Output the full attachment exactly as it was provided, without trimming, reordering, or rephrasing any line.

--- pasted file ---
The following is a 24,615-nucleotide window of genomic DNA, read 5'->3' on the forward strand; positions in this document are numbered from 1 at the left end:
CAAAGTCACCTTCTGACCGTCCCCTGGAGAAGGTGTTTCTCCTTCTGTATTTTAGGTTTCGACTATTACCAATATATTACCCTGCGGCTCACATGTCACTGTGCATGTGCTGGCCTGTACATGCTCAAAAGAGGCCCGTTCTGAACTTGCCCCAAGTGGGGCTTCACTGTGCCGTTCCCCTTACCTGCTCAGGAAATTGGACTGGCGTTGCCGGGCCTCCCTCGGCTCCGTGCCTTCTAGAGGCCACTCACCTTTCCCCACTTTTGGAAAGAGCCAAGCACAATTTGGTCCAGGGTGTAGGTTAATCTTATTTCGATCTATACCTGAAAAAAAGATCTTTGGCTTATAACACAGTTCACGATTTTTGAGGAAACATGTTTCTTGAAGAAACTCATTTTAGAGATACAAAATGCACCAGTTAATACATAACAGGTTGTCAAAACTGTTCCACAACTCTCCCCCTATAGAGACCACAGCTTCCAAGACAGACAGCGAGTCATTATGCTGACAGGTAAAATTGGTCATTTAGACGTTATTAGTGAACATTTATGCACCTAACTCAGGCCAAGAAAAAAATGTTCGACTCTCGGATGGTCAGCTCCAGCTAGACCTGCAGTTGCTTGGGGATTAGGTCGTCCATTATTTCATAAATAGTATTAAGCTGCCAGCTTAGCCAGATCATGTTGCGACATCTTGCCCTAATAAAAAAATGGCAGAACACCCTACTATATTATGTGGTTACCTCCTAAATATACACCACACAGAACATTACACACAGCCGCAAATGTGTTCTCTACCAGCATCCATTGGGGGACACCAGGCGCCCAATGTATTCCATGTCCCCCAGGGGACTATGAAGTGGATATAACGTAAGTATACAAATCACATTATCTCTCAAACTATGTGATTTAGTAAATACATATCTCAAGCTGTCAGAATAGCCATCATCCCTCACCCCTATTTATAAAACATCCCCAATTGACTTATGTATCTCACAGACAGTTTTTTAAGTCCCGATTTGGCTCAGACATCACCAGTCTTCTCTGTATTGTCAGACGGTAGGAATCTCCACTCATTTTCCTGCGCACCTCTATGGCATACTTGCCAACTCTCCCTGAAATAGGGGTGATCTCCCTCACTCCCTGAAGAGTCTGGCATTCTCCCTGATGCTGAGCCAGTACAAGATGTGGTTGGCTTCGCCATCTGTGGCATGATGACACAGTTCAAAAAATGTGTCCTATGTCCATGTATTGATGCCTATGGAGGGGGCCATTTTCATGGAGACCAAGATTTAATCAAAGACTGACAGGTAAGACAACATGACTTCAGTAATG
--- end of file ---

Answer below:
The following is a 24,615-nucleotide window of genomic DNA, read 5'->3' on the forward strand; positions in this document are numbered from 1 at the left end:
CAAAGTCACCTTCTGACCGTCCCCTGGAGAAGGTGTTTCTCCTTCTGTATTTTAGGTTTCGACTATTACCAATATATTACCCTGCGGCTCACATGTCACTGTGCATGTGCTGGCCTGTACATGCTCAAAAGAGGCCCGTTCTGAACTTGCCCCAAGTGGGGCTTCACTGTGCCGTTCCCCTTACCTGCTCAGGAAATTGGACTGGCGTTGCCGGGCCTCCCTCGGCTCCGTGCCTTCTAGAGGCCACTCACCTTTCCCCACTTTTGGAAAGAGCCAAGCACAATTTGGTCCAGGGTGTAGGTTAATCTTATTTCGATCTATACCTGAAAAAAAGATCTTTGGCTTATAACACAGTTCACGATTTTTGAGGAAACATGTTTCTTGAAGAAACTCATTTTAGAGATACAAAATGCACCAGTTAATACATAACAGGTTGTCAAAACTGTTCCACAACTCTCCCCCTATAGAGACCACAGCTTCCAAGACAGACAGCGAGTCATTATGCTGACAGGTAAAATTGGTCATTTAGACGTTATTAGTGAACATTTATGCACCTAACTCAGGCCAAGAAAAAAATGTTCGACTCTCGGATGGTCAGCTCCAGCTAGACCTGCAGTTGCTTGGGGATTAGGTCGTCCATTATTTCATAAATAGTATTAAGCTGCCAGCTTAGCCAGATCATGTTGCGACATCTTGCCCTAATAAAAAAATGGCAGAACACCCTACTATATTATGTGGTTACCTCCTAAATATACACCACACAGAACATTACACACAGCCGCAAATGTGTTCTCTACCAGCATCCATTGGGGGACACCAGGCGCCCAATGTATTCCATGTCCCCCAGGGGACTATGAAGTGGATATAACGTAAGTATACAAATCACATTATCTCTCAAACTATGTGATTTAGTAAATACATATCTCAAGCTGTCAGAATAGCCATCATCCCTCACCCCTATTTATAAAACATCCCCAATTGACTTATGTATCTCACAGACAGTTTTTTAAGTCCCGATTTGGCTCAGACATCACCAGTCTTCTCTGTATTGTCAGACGGTAGGAATCTCCACTCATTTTCCTGCGCACCTCTATGGCATACTTGCCAACTCTCCCTGAAATAGGGGTGATCTCCCTCACTCCCTGAAGAGTCTGGCATTCTCCCTGATGCTGAGCCAGTACAAGATGTGGTTGGCTTCGCCATCTGTGGCATGATGACACAGTTCAAAAAATGTGTCCTATGTCCATGTATTGATGCCTATGGAGGGGGCCATTTTCATGGAGACCAAGATTTAATCAAAGACTGACAGGTAAGACAACATGACTTCAGTAATG